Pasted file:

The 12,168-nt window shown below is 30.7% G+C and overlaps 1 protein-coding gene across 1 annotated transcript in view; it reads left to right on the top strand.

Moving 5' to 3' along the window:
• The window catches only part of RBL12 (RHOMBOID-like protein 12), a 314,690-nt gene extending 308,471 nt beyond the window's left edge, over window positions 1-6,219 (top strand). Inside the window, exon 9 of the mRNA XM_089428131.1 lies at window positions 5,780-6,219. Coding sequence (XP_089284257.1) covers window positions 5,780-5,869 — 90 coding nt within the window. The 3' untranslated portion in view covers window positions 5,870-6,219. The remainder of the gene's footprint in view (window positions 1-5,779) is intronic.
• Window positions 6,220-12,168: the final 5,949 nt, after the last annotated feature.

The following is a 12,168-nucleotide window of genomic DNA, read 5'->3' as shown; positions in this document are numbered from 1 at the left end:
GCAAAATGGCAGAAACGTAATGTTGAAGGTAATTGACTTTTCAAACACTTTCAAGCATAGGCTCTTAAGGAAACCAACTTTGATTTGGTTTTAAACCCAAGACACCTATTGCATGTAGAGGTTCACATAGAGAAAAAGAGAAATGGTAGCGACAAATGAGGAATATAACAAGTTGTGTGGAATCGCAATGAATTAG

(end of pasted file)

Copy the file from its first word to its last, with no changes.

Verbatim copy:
The 12,168-nt window shown below is 30.7% G+C and overlaps 1 protein-coding gene across 1 annotated transcript in view; it reads left to right on the top strand.

Moving 5' to 3' along the window:
• The window catches only part of RBL12 (RHOMBOID-like protein 12), a 314,690-nt gene extending 308,471 nt beyond the window's left edge, over window positions 1-6,219 (top strand). Inside the window, exon 9 of the mRNA XM_089428131.1 lies at window positions 5,780-6,219. Coding sequence (XP_089284257.1) covers window positions 5,780-5,869 — 90 coding nt within the window. The 3' untranslated portion in view covers window positions 5,870-6,219. The remainder of the gene's footprint in view (window positions 1-5,779) is intronic.
• Window positions 6,220-12,168: the final 5,949 nt, after the last annotated feature.

The following is a 12,168-nucleotide window of genomic DNA, read 5'->3' as shown; positions in this document are numbered from 1 at the left end:
GCAAAATGGCAGAAACGTAATGTTGAAGGTAATTGACTTTTCAAACACTTTCAAGCATAGGCTCTTAAGGAAACCAACTTTGATTTGGTTTTAAACCCAAGACACCTATTGCATGTAGAGGTTCACATAGAGAAAAAGAGAAATGGTAGCGACAAATGAGGAATATAACAAGTTGTGTGGAATCGCAATGAATTAG